1. Monsoon onset may be late, here’s why it may not matter

Monsoon onset may be late, here’s why it may not matter

There’s no correlation between when it hits Kerala and how much it rains, where.

By: | Updated: May 17, 2016 4:10 PM
monsoon There’s no correlation between when it hits Kerala and how much it rains, where. (Reuters)

For a country desperate for rains, the news probably couldn’t have been worse. The Met Department on Sunday said the monsoon, whose normal date of arrival is June 1, was likely to be late by a week, possibly more. It said the onset of the monsoon over the Kerala coast was now likely on June 7, with the possibility of it being four days early or late.

The onset over Kerala marks the start of the four-month monsoon season that brings more than 75% of India’s annual rainfall. India receives about 116 cm of rain every year, about 89 cm of which comes in the June-September period. Because it is seen as the harbinger of good news, the date of onset is tracked very keenly.

The Andaman and Nicobar Islands and Lakshadweep start getting monsoon rain around May 20, much before Kerala does, but it is the arrival on the Kerala coast that is considered significant, because it is only then that the monsoon winds start their northward journey over the rest of the country.

Important as it is, the date of arrival of the monsoon has only limited significance. It is a single event, because of which there is greater uncertainty about it happening on any given date. In fact, in the last five years, only once has the onset happened on June 1. Last year, the monsoon was declared as having arrived only on June 5.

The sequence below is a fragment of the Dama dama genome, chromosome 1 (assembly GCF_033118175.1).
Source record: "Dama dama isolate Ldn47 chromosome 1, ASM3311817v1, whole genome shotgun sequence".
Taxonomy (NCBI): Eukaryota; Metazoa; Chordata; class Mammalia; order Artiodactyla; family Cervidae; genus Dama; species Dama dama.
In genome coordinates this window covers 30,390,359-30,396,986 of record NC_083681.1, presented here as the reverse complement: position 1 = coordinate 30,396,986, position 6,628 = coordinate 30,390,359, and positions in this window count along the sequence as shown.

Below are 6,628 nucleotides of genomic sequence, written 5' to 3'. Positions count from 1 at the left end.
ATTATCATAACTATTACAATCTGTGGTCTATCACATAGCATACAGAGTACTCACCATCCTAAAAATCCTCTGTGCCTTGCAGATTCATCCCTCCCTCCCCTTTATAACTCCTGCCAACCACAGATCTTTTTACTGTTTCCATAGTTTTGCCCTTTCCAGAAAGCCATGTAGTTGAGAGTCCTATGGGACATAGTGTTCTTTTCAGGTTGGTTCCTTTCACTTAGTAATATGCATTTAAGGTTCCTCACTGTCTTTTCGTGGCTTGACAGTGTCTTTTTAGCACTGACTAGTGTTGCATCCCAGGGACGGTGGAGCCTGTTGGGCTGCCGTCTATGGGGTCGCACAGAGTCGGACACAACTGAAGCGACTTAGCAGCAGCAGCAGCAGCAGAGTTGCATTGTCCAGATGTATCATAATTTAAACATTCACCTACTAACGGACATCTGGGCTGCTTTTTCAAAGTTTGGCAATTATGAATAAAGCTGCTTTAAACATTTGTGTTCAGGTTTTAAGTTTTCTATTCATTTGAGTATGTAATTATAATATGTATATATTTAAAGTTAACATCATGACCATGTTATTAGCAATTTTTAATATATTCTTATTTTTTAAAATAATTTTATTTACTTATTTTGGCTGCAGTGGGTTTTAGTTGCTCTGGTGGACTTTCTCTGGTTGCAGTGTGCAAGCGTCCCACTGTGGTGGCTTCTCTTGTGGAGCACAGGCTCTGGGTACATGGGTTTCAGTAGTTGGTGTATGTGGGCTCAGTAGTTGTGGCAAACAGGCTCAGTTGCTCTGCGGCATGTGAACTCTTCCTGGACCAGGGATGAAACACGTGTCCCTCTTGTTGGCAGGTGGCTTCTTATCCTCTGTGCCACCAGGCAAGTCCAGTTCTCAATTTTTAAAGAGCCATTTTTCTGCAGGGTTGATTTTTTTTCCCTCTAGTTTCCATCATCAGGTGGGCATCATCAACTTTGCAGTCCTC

Also, the arrival of the monsoon is not the same as Kerala receiving its first showers around the last week of May or the first week of June. Certain pre-defined criteria have to be fulfilled for the Met Department to announce that the onset has happened — and that the rest of the country can also start to expect rain in the following days. For the monsoon to be declared as having arrived, at least 60% of the meteorological stations in Kerala must record 2.5 mm or more of rain for two consecutive days. All rain that occurs before the onset is described as “pre-monsoon showers”.

The important thing to understand is that the date of arrival of the monsoon has no bearing on the amount of rainfall in the four-month season. Late arrival does not mean less rainfall, or vice versa. The Met Department’s Sunday prediction of the onset of the monsoon did not say anything about the forecast it made last month about the likely rainfall this season. That forecast — of 106% rain — remains unaltered.

In fact, in the last 60 years, there have been 10 occasions when the onset has happened after June 5. In 1983, it happened as late as June 13. Only 4 of those 10 years saw less than 96% of normal rainfall. In 2 of those years, rainfall was actually more than 100% of normal.

Late arrival over Kerala does not mean that the monsoon would be late over other parts of the country as well. The northward movement of the monsoon after hitting the Kerala coast depends largely on local factors like the creation of depressions or low pressure areas. Many a time, the progress of the monsoon is held up for days because the conditions to pull it northward do not exist. The spread of the monsoon has no correlation with its date of arrival.

A delayed monsoon, therefore, has significance only in the short term. The wait for the rains has got prolonged. Coming on the back of two successive years of deficient rainfall, and for a country facing extreme heat, drought, and a drinking water crisis in many regions, this is certainly a mood dampener. Especially since the upbeat forecast of 106% rain this season had made people look expectantly towards June.

The despair can quickly disappear once it does start to rain. If the Met forecast turns out to be true, the fact that the monsoon was delayed would be of trivial interest, if not entirely inconsequential.

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